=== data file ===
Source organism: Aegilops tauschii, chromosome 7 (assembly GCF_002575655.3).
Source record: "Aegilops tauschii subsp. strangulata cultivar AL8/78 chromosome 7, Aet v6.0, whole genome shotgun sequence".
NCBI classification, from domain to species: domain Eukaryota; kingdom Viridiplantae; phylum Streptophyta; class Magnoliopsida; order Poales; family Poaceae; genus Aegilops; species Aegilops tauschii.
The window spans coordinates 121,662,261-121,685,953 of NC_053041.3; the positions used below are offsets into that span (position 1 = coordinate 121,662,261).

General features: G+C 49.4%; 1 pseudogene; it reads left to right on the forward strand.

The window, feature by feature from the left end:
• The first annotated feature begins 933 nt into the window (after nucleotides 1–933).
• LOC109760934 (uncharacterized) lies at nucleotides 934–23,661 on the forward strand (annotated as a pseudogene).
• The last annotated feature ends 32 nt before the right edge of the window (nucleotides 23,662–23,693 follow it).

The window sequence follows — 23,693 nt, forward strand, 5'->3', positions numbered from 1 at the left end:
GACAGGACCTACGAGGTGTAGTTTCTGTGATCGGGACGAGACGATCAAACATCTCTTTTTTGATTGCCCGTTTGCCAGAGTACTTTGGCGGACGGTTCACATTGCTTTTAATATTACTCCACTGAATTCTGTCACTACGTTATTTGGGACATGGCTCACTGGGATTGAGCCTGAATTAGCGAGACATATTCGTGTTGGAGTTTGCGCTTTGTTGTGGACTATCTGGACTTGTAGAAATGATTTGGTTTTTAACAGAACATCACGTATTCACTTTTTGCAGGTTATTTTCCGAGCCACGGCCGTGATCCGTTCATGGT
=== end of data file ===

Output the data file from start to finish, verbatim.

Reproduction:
Source organism: Aegilops tauschii, chromosome 7 (assembly GCF_002575655.3).
Source record: "Aegilops tauschii subsp. strangulata cultivar AL8/78 chromosome 7, Aet v6.0, whole genome shotgun sequence".
NCBI classification, from domain to species: domain Eukaryota; kingdom Viridiplantae; phylum Streptophyta; class Magnoliopsida; order Poales; family Poaceae; genus Aegilops; species Aegilops tauschii.
The window spans coordinates 121,662,261-121,685,953 of NC_053041.3; the positions used below are offsets into that span (position 1 = coordinate 121,662,261).

General features: G+C 49.4%; 1 pseudogene; it reads left to right on the forward strand.

The window, feature by feature from the left end:
• The first annotated feature begins 933 nt into the window (after nucleotides 1–933).
• LOC109760934 (uncharacterized) lies at nucleotides 934–23,661 on the forward strand (annotated as a pseudogene).
• The last annotated feature ends 32 nt before the right edge of the window (nucleotides 23,662–23,693 follow it).

The window sequence follows — 23,693 nt, forward strand, 5'->3', positions numbered from 1 at the left end:
GACAGGACCTACGAGGTGTAGTTTCTGTGATCGGGACGAGACGATCAAACATCTCTTTTTTGATTGCCCGTTTGCCAGAGTACTTTGGCGGACGGTTCACATTGCTTTTAATATTACTCCACTGAATTCTGTCACTACGTTATTTGGGACATGGCTCACTGGGATTGAGCCTGAATTAGCGAGACATATTCGTGTTGGAGTTTGCGCTTTGTTGTGGACTATCTGGACTTGTAGAAATGATTTGGTTTTTAACAGAACATCACGTATTCACTTTTTGCAGGTTATTTTCCGAGCCACGGCCGTGATCCGTTCATGGT